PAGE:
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Dr. Taufe’ulungaki among most experienced

By Josephine Latu NUKU‘ALOFA, Tonga (Taimi Media Network, Jan. 5, 2011) – In Tonga, out of the new ministers in Cabinet, the only woman amongst them has the most patent experience in her own portfolio. Minister for Education, Women’s Affairs and Culture (MEWAC) Dr ‘Ana Maui Taufe’ulungaki (64) spent more than 30 years in Tonga’s education system as a teacher and an administrator, and is a former Pro-Vice Chancellor for Graduate Affairs and Research at the University of the South Pacific.

Besides academics, she had a direct hand in the nation’s political reform process as a member of both the National Committee for Political Reform (also known as the Tu’ipelehake Committee) in 2006, as well as a commissioner of the Constitutional and Electoral Commission in 2009. While she declined to run in this year’s elections, she was secretary of the women’s group ‘Fakatouhama’, aimed at providing financial and moral support for the women who did.

Tonga Chronicle/TMN caught up with Dr. Taufe’ulungaki on her way to the evening church service today for some quick comments on a few pressing issues.

Her views:

On her appointment as minister: "It will be quite challenging but at least its something I do know about. I’ve spent my whole life in this field, in preparation for today. I am one of the more fortunate [new ministers]. I know quite a lot of people in education. We’ve recently done consultations will all teachers in Tonga on the challenges they face teaching in the classroom, so I would say I’m at least well-equipped for my task."

On being the only woman in Cabinet: "I find it quite easy to work with male colleagues. I don’t see myself only as a woman but someone who can contribute to the development of our nation. Being a man or a woman doesn’t really matter. But I think I do bring certain strengths that all women are born with, and that’s the ability to multitask and focus on the important issues while taking care of other responsibilities as well I am ready to voice the concerns of women who make up more than half the population of Tonga."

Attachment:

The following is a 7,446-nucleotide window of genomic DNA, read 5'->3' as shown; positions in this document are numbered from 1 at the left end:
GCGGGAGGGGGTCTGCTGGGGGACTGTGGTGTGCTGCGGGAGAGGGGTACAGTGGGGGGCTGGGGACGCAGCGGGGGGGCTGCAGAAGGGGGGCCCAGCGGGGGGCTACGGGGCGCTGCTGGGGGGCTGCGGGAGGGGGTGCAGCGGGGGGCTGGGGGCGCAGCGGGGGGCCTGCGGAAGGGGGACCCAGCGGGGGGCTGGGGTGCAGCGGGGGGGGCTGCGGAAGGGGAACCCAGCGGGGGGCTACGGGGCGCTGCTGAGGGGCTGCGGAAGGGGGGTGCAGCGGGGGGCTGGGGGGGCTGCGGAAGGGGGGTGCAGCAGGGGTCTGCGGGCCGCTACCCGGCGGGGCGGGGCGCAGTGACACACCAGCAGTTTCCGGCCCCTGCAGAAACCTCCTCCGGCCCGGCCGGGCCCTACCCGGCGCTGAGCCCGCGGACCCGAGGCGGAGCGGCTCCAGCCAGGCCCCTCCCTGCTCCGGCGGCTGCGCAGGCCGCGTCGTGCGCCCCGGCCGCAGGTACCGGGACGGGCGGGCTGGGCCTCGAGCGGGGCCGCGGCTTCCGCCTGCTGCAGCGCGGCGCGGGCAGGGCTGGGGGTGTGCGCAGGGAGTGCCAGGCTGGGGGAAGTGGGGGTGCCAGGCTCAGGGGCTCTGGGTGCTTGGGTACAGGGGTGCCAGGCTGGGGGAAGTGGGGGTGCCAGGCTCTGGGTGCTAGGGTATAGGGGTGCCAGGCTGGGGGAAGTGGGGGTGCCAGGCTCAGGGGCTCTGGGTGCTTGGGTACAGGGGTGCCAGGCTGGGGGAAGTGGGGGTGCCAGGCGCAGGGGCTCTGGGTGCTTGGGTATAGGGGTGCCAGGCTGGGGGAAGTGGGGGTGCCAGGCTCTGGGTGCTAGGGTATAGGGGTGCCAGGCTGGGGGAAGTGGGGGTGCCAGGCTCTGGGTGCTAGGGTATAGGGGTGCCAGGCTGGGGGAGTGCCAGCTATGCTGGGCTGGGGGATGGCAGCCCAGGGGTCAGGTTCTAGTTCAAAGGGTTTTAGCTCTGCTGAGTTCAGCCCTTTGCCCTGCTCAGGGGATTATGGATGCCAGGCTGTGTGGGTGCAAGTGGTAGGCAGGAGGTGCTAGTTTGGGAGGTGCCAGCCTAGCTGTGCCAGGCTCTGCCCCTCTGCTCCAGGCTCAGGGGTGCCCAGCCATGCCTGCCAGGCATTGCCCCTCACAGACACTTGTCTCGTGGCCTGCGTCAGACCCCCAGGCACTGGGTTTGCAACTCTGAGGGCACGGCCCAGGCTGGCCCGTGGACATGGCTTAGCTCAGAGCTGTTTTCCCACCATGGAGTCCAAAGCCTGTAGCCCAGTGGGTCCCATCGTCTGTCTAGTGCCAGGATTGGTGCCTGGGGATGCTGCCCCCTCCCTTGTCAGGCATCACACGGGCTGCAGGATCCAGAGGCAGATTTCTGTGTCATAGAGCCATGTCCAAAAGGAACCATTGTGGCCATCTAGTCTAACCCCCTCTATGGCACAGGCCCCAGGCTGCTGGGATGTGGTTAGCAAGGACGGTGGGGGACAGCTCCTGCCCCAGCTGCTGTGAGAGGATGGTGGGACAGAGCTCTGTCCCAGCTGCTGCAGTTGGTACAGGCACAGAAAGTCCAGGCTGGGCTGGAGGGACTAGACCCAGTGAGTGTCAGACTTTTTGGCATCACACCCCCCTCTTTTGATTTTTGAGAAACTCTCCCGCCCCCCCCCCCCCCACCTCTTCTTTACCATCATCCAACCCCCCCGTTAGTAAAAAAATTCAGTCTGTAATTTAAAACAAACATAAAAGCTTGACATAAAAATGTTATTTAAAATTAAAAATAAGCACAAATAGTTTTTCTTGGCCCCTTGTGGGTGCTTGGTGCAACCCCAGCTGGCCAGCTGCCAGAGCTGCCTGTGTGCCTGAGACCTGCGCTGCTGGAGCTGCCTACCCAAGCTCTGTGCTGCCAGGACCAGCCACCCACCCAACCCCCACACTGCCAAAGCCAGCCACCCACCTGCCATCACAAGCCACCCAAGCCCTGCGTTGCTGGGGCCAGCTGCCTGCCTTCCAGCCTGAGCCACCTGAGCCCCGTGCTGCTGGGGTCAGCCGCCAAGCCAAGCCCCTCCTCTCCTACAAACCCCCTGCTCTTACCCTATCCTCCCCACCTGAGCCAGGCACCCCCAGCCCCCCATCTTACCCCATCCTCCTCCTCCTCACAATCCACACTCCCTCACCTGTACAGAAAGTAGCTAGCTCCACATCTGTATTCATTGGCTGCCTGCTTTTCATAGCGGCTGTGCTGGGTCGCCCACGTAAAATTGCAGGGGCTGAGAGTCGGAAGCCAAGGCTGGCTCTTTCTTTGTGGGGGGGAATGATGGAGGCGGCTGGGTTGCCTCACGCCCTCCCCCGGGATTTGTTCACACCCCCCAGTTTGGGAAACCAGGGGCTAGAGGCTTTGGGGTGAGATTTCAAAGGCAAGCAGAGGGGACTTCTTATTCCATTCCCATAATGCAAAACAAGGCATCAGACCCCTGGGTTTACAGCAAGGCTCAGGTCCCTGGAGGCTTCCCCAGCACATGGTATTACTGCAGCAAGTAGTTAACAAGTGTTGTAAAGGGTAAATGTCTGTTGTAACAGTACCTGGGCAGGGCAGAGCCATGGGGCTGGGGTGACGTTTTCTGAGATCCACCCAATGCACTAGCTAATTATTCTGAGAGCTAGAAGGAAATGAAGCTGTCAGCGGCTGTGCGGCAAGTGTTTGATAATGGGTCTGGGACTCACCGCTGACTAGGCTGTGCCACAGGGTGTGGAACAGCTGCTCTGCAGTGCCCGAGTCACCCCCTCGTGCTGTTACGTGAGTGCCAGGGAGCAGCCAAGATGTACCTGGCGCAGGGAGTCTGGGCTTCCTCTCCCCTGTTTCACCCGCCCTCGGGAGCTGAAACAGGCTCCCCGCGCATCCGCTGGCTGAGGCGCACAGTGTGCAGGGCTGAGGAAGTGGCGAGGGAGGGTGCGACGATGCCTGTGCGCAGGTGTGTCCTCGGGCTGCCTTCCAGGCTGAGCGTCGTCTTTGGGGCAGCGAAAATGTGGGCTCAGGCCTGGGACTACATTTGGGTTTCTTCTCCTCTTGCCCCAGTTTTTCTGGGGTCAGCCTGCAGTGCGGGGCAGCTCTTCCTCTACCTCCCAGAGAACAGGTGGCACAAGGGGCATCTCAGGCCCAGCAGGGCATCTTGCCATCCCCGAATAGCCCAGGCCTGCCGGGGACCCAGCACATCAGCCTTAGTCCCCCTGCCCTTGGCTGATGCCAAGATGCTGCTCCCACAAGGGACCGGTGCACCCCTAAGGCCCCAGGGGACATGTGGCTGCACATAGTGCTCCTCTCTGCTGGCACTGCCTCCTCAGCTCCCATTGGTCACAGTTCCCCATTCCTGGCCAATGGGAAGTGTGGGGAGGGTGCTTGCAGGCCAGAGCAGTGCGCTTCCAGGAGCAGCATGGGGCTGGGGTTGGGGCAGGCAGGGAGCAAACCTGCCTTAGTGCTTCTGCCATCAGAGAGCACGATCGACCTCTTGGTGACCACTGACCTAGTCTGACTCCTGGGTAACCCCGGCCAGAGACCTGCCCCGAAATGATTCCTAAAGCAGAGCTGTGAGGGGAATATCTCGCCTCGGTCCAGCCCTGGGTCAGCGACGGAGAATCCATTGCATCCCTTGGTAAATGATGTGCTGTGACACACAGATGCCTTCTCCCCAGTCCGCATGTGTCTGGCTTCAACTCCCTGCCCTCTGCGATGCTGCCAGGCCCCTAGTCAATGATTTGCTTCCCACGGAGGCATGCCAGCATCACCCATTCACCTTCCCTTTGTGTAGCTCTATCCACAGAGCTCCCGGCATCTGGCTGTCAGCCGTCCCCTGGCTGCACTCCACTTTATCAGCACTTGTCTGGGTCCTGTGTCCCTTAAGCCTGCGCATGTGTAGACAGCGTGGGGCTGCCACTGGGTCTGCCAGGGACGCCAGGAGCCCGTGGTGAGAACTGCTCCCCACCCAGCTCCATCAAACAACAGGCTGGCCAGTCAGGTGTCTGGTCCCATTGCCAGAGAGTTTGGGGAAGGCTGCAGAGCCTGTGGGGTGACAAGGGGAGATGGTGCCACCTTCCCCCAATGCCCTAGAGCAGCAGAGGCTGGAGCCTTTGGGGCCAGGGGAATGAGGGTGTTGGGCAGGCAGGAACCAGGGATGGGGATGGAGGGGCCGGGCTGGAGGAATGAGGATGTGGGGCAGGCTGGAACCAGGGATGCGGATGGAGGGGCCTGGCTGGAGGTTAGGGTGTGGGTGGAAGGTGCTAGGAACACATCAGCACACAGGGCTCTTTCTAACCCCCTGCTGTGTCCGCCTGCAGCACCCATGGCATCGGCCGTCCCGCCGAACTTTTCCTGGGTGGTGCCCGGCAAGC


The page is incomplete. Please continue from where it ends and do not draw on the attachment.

On her plans for MEWAC: "My first priority is to provide leadership for the ministry to give it a new direction and focus on its activities. In general though, we all wish to improve the quality of education for Tongans and return it to the high standard it used to enjoy in the Pacific. I think the [ministry's current efforts to focus more on skills-based technical education] is all good, but I wouldn’t call it ‘technical and vocational training’. I’d call it ‘sustainable living education’. It’s trying to provide young people with tools to be able to conduct their lives in sustainable ways."

On gender-specific concerns in the department: "I want to redress the underachievement of boys. It’s not girls who have the problems in school it’s the boys that struggle, and it’s not a trend that’s unique to Tonga. We see it all over the world. I think it’s also related to some of the social issues we have in Tonga.

On getting selected by the Prime Minister instead of elected into parliament: "I’m regretful that I did not run in the election, but I had no intention of doing so. But when I was called for this position I thought yes, I will take it up. I could at least make a small contribution to the country."

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